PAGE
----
a powerful religious vision" as evidenced by the fact that
they are all tied in one way, shape or form to the experiences of
the Pilgrims in America, the First Great Awakening and the Second
Great Awakening. But you will have to read Hughes' book for yourself
(which is highly recommended) to get that part of this history.
The 2004 presidential election demonstrated once and for all that
these myths still have religious power in America. George W. Bush
is the perfect person – at least in the eyes of fifty-one percent
of Americans that voted in that election – to serve as America's
latest storyteller. This fact makes others of us long for him to
return to listening to grade school children read My Pet Goat.
It is an activity he is much better equipped to handle and so very,
very much less harmful to the rest of us.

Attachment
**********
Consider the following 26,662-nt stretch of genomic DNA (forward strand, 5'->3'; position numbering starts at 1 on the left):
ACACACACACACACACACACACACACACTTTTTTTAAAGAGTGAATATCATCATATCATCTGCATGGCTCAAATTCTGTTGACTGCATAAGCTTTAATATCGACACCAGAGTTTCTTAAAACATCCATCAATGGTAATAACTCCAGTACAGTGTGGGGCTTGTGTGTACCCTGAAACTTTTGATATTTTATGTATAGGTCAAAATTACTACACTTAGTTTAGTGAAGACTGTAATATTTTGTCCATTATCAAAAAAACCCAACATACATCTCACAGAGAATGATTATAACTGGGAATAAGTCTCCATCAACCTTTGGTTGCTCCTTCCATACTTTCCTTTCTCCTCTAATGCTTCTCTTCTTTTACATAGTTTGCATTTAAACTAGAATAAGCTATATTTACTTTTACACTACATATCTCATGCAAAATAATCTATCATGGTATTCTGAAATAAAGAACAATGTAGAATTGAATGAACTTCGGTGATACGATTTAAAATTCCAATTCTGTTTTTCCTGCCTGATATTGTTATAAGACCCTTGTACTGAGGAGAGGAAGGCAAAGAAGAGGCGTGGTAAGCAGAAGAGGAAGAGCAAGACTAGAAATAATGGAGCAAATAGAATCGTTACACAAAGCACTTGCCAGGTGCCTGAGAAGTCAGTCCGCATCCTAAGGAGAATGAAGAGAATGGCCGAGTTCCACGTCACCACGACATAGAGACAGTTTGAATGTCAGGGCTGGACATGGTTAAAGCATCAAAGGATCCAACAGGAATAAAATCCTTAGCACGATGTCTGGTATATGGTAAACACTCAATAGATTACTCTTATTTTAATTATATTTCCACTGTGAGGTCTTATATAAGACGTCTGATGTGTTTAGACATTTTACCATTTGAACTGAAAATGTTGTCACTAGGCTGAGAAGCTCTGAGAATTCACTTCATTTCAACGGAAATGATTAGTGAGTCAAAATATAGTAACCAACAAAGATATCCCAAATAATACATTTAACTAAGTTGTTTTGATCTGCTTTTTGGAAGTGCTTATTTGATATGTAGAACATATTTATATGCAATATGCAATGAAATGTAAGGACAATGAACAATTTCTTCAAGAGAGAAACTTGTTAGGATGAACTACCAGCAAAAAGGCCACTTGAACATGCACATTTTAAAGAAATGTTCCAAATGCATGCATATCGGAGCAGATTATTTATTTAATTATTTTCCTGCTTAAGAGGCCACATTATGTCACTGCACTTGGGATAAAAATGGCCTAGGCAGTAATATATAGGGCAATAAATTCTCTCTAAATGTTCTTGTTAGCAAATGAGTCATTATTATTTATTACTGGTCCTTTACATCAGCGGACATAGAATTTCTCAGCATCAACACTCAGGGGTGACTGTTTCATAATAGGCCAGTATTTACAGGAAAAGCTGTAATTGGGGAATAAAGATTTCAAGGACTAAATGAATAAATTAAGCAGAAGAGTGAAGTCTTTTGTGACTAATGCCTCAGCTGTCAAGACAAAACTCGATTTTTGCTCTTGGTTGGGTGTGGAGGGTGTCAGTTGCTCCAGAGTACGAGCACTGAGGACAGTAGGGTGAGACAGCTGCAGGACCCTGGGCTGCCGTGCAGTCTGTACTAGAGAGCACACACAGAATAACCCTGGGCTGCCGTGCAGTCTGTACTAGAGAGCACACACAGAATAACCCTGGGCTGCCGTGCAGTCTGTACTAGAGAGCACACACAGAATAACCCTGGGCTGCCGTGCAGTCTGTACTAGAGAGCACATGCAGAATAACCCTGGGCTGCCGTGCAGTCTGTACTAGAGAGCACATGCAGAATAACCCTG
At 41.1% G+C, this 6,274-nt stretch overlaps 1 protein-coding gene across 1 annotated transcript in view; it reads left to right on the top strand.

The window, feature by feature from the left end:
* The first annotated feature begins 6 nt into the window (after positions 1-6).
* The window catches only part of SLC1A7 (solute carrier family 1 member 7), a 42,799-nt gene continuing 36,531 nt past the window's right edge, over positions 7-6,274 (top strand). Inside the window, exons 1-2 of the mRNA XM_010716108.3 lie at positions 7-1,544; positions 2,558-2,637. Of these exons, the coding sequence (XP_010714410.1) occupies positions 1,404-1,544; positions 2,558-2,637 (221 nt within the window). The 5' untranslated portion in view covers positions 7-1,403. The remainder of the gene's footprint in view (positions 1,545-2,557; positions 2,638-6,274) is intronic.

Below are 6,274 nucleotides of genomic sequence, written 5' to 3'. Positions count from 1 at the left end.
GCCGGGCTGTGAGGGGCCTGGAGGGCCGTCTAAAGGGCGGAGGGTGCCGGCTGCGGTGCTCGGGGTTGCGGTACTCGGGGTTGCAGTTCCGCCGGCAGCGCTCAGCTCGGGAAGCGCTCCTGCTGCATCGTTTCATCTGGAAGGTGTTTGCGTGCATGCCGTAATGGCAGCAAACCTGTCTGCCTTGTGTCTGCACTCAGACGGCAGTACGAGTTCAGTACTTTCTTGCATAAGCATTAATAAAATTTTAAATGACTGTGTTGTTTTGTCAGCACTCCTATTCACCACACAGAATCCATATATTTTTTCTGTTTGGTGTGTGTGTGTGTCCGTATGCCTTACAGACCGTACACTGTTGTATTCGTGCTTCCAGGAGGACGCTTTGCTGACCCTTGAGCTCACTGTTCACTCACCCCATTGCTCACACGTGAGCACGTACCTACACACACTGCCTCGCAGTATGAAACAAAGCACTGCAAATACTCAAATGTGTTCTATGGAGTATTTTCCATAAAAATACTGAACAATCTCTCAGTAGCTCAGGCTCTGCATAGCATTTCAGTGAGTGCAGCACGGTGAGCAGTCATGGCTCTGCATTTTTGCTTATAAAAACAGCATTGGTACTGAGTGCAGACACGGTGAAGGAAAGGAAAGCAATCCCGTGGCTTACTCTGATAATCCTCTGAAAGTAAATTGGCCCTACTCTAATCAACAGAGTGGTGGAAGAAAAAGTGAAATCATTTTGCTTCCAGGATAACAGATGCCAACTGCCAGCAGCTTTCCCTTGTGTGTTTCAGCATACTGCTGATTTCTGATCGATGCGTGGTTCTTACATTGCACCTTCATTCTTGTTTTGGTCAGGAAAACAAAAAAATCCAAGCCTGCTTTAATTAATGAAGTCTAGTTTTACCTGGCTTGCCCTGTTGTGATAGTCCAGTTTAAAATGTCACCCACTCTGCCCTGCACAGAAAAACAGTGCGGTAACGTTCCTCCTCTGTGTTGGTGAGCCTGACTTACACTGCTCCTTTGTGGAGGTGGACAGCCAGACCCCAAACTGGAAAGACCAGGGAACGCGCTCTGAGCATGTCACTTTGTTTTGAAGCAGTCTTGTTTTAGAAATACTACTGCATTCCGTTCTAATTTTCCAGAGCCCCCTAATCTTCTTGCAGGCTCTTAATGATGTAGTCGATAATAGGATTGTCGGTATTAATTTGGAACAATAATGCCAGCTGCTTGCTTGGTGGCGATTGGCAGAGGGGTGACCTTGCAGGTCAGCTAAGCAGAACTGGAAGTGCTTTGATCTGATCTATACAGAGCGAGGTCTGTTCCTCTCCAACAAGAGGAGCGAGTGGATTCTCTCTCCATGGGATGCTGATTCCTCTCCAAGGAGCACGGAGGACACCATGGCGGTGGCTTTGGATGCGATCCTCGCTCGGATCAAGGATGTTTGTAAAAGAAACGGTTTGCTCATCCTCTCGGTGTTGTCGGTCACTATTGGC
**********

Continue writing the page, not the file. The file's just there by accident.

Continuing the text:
Patriotism is love of one's country. Nationalism is a corruption
of this natural affection and replaces it with the worship of the
nation-state as a civil religion. As such, nationalism is a false
faith that represents the chasing after idols. But as the Chinese
say, "a journey of a thousand miles begins with one step."
Let our initial steps be to understand the "first causes"
of our civil religion and – should we choose to worship at its altar
in any way – to engage in its practices in the most humble manner
W. Tofte [send him mail] is
the manager of the BWIA Private Investment Fund and the author of
Principled and Grow Rich: Your Guide to Investing Successfully in
Both Bull and Bear Markets. He lives in Des Moines, Iowa.